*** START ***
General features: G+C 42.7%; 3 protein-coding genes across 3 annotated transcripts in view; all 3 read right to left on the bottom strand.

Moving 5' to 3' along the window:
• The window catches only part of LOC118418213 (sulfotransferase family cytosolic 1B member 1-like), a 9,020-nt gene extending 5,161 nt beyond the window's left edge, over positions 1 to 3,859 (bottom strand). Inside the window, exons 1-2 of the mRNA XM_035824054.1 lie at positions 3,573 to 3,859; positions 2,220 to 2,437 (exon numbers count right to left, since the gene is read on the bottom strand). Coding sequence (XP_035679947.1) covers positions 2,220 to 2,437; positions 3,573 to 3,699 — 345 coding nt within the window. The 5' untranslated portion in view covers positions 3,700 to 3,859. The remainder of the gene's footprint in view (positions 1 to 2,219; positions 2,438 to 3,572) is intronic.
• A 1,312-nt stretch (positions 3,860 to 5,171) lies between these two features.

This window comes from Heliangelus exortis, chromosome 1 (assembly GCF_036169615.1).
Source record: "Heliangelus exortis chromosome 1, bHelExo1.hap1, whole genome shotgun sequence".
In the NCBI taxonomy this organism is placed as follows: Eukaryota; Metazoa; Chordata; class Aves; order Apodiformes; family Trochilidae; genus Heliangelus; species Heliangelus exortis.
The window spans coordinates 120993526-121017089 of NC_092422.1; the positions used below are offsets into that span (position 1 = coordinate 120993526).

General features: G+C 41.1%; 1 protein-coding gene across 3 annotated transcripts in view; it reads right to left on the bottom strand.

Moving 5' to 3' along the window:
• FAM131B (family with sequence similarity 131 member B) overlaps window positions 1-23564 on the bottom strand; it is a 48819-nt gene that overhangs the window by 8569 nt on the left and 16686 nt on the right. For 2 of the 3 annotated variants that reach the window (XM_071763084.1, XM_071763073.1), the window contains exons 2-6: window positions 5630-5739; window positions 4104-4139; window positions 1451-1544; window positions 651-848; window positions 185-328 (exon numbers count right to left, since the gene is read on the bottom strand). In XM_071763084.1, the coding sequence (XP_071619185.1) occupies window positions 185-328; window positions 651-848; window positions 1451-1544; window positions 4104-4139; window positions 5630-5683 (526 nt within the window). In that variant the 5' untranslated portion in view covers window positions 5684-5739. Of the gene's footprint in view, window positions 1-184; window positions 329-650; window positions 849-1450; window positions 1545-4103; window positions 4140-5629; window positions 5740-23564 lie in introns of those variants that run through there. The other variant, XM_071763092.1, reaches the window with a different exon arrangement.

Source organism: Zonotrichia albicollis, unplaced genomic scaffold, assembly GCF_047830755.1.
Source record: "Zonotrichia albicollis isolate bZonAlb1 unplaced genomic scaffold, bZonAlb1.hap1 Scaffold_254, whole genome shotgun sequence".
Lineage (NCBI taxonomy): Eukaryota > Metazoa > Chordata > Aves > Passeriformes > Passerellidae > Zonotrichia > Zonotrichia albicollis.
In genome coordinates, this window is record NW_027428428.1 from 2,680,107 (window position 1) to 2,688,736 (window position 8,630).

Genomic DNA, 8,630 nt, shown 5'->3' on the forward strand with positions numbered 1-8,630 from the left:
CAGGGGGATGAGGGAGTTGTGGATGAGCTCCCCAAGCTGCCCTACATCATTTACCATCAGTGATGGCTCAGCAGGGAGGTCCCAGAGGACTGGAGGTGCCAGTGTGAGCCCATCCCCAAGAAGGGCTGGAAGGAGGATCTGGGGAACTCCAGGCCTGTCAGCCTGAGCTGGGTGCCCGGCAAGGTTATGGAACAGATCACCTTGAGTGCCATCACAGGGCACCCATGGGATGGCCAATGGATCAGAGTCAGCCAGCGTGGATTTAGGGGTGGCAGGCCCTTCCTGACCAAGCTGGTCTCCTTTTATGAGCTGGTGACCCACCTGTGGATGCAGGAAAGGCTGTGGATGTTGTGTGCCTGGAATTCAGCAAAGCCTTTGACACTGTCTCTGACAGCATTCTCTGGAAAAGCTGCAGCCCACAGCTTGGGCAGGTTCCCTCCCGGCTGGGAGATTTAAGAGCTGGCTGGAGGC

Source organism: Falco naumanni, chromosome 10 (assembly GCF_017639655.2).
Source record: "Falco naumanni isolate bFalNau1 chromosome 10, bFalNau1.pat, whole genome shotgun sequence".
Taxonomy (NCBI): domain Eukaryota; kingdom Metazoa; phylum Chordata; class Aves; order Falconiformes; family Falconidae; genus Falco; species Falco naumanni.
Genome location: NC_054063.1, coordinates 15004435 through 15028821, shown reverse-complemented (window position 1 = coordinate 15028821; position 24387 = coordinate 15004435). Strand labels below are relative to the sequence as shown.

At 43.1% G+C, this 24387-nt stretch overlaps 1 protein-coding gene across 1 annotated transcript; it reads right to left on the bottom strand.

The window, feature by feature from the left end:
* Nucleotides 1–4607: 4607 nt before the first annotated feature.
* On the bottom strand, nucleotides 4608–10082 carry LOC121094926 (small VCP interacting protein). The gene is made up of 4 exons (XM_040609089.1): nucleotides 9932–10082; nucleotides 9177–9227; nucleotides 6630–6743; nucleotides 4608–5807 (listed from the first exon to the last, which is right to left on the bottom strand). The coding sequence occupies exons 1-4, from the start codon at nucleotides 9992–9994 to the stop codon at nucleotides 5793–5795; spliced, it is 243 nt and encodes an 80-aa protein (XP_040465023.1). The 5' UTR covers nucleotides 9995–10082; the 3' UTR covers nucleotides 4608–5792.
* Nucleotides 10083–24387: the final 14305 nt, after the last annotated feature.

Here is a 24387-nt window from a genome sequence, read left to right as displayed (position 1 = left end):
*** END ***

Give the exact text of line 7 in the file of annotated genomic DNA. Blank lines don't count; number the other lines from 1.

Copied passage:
In the NCBI taxonomy this organism is placed as follows: Eukaryota; Metazoa; Chordata; class Aves; order Apodiformes; family Trochilidae; genus Heliangelus; species Heliangelus exortis.